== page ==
Last Night: Saves the Day and Alkaline Trio at Revolution
Saves the Day
Saves the Day and Alkaline Trio
With Nightmare of You
Sunday, May 10, 2009
Revolution, Ft. Lauderdale
Better Than: Any of the crap under the misapplied "emo" rubric these days
Any number of swoop-haired bands of the current Warped Tour generation may, perhaps, boast more Internet "friends," but few can even hope for the longevity of Saves the Day and Alkaline Trio. The members of both these latter acts hoever in age just around 30, but with over a decade each in the biz, serve as a welcome reminder of a time when "emo" still sounded like a rightful offshoot of punk. But disregard genre tags -- the two bands impressed last night, avoiding gimmickry and cheese in favor of superior musicianship, stage presence, and songwriting.
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Most of the folks in the audience, meanwhile, were in their mid-twenties, had grown up with the bands, and were noticeably tripping out over processing thesefacts. There was much overheard talks along the lines of "I would go into the pit, but," or, "my days of ___ are over," or even, "Man, I feel like I'm going to prom next week!" Still, despite the very turn-of-millennium-seeming bill, not everything was a blast from the past.
The very contemporary Nightmare of You, a quartet from New York City via Long Island, opened. Their sound is at a marked contrast to that of their tourmates, an indie rock that alternates between jangly and funk-touched guitar. With this slightly experimental bent, it took the crowd a while to thaw. It did, by set's end, but that's when the band turned back to its more straightforward earlier material -- once upon a time, Brandon Reilly was the guitarist for pop-punk Long Island favorites the Movielife.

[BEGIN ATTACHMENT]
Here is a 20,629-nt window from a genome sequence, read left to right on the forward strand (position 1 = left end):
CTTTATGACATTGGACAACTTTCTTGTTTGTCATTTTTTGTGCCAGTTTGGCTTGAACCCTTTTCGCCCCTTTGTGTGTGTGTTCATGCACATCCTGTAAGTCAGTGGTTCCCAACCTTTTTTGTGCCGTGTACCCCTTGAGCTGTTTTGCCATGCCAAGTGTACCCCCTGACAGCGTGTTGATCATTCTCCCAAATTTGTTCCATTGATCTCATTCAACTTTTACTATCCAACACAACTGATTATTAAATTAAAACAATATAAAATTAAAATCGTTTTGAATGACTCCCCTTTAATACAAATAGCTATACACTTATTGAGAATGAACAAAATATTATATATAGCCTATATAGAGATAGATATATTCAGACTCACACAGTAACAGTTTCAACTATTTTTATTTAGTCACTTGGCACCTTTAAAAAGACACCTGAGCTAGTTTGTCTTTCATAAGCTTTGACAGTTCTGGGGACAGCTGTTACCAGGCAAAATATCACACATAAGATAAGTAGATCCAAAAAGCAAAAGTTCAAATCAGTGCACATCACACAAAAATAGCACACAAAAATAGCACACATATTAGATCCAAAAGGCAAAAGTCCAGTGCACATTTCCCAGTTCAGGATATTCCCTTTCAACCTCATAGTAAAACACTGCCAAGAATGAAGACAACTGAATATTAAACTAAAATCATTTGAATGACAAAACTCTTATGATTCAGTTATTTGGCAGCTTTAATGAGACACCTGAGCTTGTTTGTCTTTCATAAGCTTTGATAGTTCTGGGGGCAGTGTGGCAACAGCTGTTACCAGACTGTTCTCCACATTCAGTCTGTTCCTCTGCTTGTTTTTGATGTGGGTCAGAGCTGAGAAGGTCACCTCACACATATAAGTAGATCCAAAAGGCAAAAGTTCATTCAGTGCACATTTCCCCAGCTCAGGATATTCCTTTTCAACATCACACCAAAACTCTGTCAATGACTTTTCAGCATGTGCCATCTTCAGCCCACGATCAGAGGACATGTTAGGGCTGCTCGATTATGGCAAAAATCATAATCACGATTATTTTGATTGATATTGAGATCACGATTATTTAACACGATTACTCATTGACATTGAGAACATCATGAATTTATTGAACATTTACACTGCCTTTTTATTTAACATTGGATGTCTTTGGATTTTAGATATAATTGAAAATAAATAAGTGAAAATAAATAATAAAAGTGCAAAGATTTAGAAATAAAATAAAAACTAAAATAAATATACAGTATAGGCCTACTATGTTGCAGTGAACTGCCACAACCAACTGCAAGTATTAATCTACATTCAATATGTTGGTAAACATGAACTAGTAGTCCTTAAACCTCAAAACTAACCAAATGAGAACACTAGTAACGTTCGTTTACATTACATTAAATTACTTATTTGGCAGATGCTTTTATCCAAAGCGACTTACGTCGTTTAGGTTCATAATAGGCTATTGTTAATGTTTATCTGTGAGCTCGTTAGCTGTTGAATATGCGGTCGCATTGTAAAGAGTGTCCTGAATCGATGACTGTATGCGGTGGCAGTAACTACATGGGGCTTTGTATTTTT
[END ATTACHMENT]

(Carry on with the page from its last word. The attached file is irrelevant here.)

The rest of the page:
The biggest surprises came from Saves the Day, up next. While the band faced a recent near-break-up (again) after the departure of longtime guitarist David Soloway, frontman Chris Conley and co. soldier on. Replacement axeman Arun Bali looks a little like a tan Soloway -- he's similarly tall and skinny to Conley's shorter and sturdy. Live, he's also a competent musical replacement (although it remains to be seen if, on the band's new album, he will match Soloway's distinctive writing chops).
Conley's performance style, meanwhile, stands in contrast to that of most of his musical eers. His lyrics may often be irretrievably grim, but live he's clearly happy, almost chipper. It works -- his obvious gratitude for being able to perform comes across and humble and intensely likeable.
He also clearly considers his fans. When I interviewed him last week, he said the set list would focus more on the band's latter-day material, which would have upset many of the lifers in the crowd at Revolution. And indeed, there was a song or two from 2006's Sound the Alarm and 2007's Under the Boards, as well as the two best songs from 2003's In Reverie -- "Anywhere With You" and "What Went Wrong."